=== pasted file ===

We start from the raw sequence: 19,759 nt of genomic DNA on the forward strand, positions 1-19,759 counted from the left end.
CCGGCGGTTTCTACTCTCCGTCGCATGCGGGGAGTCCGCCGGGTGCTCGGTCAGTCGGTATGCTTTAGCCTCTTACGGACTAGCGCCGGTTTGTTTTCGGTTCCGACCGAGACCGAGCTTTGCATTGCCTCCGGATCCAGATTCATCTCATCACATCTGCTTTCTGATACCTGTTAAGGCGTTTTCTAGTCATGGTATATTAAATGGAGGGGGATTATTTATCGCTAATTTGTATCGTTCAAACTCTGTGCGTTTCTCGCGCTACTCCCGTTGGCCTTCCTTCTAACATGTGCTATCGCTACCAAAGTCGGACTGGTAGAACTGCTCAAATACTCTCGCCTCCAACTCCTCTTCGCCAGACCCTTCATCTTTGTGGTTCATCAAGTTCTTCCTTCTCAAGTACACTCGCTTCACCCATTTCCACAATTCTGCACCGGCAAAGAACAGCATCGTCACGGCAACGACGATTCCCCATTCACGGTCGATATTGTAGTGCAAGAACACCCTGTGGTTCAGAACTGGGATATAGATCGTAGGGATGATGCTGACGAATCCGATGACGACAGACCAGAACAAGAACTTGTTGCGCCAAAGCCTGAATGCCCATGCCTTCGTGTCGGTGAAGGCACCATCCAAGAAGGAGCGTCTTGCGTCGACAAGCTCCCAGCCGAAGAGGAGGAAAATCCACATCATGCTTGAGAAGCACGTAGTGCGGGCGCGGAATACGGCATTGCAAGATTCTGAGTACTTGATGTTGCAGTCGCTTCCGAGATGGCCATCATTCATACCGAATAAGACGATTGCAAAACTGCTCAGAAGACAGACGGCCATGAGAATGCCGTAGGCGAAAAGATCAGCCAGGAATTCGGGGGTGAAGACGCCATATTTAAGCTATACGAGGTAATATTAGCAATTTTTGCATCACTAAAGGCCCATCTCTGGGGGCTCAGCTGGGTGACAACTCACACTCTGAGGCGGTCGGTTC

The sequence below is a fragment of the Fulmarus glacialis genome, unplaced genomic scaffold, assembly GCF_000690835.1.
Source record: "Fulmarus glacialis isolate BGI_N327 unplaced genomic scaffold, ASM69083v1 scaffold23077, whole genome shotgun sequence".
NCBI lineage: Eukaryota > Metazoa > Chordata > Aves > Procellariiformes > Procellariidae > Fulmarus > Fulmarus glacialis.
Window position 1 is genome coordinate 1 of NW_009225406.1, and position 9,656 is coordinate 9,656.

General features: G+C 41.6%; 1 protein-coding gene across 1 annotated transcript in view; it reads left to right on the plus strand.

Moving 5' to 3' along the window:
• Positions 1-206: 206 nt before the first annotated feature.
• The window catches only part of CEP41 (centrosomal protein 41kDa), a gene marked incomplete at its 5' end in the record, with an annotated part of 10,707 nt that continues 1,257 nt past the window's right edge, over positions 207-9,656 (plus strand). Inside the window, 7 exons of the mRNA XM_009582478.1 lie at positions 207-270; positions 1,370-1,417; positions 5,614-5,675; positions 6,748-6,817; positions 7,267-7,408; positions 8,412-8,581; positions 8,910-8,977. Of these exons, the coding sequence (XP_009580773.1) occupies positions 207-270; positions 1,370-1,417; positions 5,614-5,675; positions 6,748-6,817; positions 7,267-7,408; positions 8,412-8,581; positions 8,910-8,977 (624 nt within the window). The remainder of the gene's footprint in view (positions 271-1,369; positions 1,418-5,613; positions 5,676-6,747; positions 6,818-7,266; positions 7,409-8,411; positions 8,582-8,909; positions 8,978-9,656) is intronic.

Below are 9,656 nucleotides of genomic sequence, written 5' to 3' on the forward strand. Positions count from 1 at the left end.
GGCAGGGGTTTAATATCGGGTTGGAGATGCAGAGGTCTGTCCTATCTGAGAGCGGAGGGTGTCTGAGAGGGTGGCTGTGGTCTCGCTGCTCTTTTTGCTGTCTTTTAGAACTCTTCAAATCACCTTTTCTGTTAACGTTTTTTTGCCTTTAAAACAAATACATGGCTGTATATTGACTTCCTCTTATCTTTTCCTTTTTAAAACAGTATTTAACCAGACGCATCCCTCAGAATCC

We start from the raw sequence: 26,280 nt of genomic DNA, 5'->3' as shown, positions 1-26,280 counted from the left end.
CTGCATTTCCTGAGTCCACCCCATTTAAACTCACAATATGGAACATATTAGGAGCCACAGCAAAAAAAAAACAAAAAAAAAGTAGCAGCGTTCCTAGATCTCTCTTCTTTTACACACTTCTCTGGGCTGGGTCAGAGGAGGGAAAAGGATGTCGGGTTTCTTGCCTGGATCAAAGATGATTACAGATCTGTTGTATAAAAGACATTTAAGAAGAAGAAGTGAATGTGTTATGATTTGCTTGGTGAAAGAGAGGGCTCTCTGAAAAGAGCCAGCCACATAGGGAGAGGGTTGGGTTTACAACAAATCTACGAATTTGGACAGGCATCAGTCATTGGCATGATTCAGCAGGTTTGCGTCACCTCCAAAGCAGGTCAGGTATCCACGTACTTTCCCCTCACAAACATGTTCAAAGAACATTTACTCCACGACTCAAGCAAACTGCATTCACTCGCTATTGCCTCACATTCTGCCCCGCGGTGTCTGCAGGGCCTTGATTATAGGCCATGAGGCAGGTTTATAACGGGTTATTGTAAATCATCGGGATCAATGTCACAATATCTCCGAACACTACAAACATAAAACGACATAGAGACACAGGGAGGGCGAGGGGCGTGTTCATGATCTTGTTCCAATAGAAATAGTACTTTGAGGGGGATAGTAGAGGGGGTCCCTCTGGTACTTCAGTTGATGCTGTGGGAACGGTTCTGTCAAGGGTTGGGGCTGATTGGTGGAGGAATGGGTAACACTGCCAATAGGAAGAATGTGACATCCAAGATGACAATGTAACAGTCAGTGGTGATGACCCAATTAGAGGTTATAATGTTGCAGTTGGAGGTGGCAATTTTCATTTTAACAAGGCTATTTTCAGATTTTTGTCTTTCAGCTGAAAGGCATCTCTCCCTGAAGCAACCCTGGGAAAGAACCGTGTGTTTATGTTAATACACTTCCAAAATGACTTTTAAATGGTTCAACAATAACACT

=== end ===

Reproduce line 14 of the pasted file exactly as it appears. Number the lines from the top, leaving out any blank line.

CTGCATTTCCTGAGTCCACCCCATTTAAACTCACAATATGGAACATATTAGGAGCCACAGCAAAAAAAAAACAAAAAAAAAGTAGCAGCGTTCCTAGATCTCTCTTCTTTTACACACTTCTCTGGGCTGGGTCAGAGGAGGGAAAAGGATGTCGGGTTTCTTGCCTGGATCAAAGATGATTACAGATCTGTTGTATAAAAGACATTTAAGAAGAAGAAGTGAATGTGTTATGATTTGCTTGGTGAAAGAGAGGGCTCTCTGAAAAGAGCCAGCCACATAGGGAGAGGGTTGGGTTTACAACAAATCTACGAATTTGGACAGGCATCAGTCATTGGCATGATTCAGCAGGTTTGCGTCACCTCCAAAGCAGGTCAGGTATCCACGTACTTTCCCCTCACAAACATGTTCAAAGAACATTTACTCCACGACTCAAGCAAACTGCATTCACTCGCTATTGCCTCACATTCTGCCCCGCGGTGTCTGCAGGGCCTTGATTATAGGCCATGAGGCAGGTTTATAACGGGTTATTGTAAATCATCGGGATCAATGTCACAATATCTCCGAACACTACAAACATAAAACGACATAGAGACACAGGGAGGGCGAGGGGCGTGTTCATGATCTTGTTCCAATAGAAATAGTACTTTGAGGGGGATAGTAGAGGGGGTCCCTCTGGTACTTCAGTTGATGCTGTGGGAACGGTTCTGTCAAGGGTTGGGGCTGATTGGTGGAGGAATGGGTAACACTGCCAATAGGAAGAATGTGACATCCAAGATGACAATGTAACAGTCAGTGGTGATGACCCAATTAGAGGTTATAATGTTGCAGTTGGAGGTGGCAATTTTCATTTTAACAAGGCTATTTTCAGATTTTTGTCTTTCAGCTGAAAGGCATCTCTCCCTGAAGCAACCCTGGGAAAGAACCGTGTGTTTATGTTAATACACTTCCAAAATGACTTTTAAATGGTTCAACAATAACACT